The first verified overdose of carfentanil in the United States occurred last July in Akron, Ohio, where several dozen people died during a three-week period. The DEA made more than 400 seizures of carfentanil across eight states from July through October.

The drug has mainly traded on the East Coast. But carfentanil overdoses, in combination with other drugs, were confirmed in five Minnesota cases from Jan. 30 to Feb. 17. The dead, age 23 to 43, were from Minneapolis, Apple Valley and Faribault.

Erick Taft, 31, was the first victim. He had struggled with addiction since his late teens, but had been through treatment, graduated from technical college and had a steady girlfriend and a job in recent years. But the loss of his job, breakup with his girlfriend and death of his father appeared to push him to use drugs again, said his mother, Anne Taft-Wild. She said his heroin purchase contained nearly all carfentanil.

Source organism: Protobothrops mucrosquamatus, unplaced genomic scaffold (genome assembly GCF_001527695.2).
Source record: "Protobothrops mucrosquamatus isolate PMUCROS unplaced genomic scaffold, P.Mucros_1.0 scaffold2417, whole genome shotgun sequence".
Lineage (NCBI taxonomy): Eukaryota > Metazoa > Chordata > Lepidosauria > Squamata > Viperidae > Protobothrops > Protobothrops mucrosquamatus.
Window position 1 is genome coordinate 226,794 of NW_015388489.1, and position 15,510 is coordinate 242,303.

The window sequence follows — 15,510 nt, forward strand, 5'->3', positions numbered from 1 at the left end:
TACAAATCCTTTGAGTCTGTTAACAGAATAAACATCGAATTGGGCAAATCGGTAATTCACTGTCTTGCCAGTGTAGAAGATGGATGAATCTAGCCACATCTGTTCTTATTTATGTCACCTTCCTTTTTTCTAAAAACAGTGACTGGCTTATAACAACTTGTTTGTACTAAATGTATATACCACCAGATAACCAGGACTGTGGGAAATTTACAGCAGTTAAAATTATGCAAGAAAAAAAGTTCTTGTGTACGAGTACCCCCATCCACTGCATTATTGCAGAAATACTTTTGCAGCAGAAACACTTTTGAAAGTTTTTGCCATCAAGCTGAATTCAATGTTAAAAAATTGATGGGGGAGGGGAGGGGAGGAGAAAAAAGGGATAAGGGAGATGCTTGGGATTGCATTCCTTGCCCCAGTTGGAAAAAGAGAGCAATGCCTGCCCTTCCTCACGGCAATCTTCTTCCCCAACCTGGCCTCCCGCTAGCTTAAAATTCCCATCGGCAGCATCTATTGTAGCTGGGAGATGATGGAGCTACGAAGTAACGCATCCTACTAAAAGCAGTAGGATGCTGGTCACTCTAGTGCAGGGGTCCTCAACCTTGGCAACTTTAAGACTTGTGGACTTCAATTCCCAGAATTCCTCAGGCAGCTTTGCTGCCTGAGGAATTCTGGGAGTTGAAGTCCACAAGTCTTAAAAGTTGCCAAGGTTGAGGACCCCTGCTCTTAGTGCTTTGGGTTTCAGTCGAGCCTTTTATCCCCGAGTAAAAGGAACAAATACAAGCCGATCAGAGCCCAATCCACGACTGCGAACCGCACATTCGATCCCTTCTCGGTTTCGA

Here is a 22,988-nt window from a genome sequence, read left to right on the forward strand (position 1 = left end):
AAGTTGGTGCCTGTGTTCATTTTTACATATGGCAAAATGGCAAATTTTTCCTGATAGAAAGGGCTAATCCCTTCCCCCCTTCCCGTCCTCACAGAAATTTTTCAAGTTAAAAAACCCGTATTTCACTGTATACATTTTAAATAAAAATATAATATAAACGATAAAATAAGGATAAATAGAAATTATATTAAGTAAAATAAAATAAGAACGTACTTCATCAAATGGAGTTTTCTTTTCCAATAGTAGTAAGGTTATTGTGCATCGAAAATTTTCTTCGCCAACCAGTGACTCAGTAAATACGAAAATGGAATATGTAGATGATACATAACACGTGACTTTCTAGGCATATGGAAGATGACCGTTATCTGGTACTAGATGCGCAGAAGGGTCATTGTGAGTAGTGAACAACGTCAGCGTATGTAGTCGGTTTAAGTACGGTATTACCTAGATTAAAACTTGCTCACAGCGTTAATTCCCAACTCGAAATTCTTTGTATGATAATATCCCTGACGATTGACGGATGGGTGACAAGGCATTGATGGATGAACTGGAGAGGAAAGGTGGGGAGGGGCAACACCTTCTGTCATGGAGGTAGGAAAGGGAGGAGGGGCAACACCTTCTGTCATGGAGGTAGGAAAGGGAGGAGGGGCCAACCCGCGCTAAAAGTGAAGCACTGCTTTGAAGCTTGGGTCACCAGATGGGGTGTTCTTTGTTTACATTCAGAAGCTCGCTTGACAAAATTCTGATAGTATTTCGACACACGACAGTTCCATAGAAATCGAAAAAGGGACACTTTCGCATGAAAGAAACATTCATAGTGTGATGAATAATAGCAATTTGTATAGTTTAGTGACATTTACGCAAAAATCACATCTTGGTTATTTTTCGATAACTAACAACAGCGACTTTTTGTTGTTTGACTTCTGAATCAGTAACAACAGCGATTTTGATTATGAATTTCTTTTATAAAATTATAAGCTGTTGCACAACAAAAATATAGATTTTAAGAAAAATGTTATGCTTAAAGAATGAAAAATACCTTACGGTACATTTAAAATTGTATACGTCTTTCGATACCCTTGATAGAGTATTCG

“When I was called to his house by his roommate, I was hoping he was just sick and I could visit him in the hospital,” Taft-Wild said. “But it looked like a crime scene. People have to know buying heroin now is just a crapshoot.”

Wisconsin recorded its first case last month, with the death of a homeless man in Milwaukee.

Police investigating the overdoses are making progress, officials say. But they declined to comment on the possible source of the carfentanil or whether the cases are connected.

“We all felt this drug could move our way,” said Faribault Police Chief Andy Bohlen, who heads the state’s Violent Crime Coordinating Council.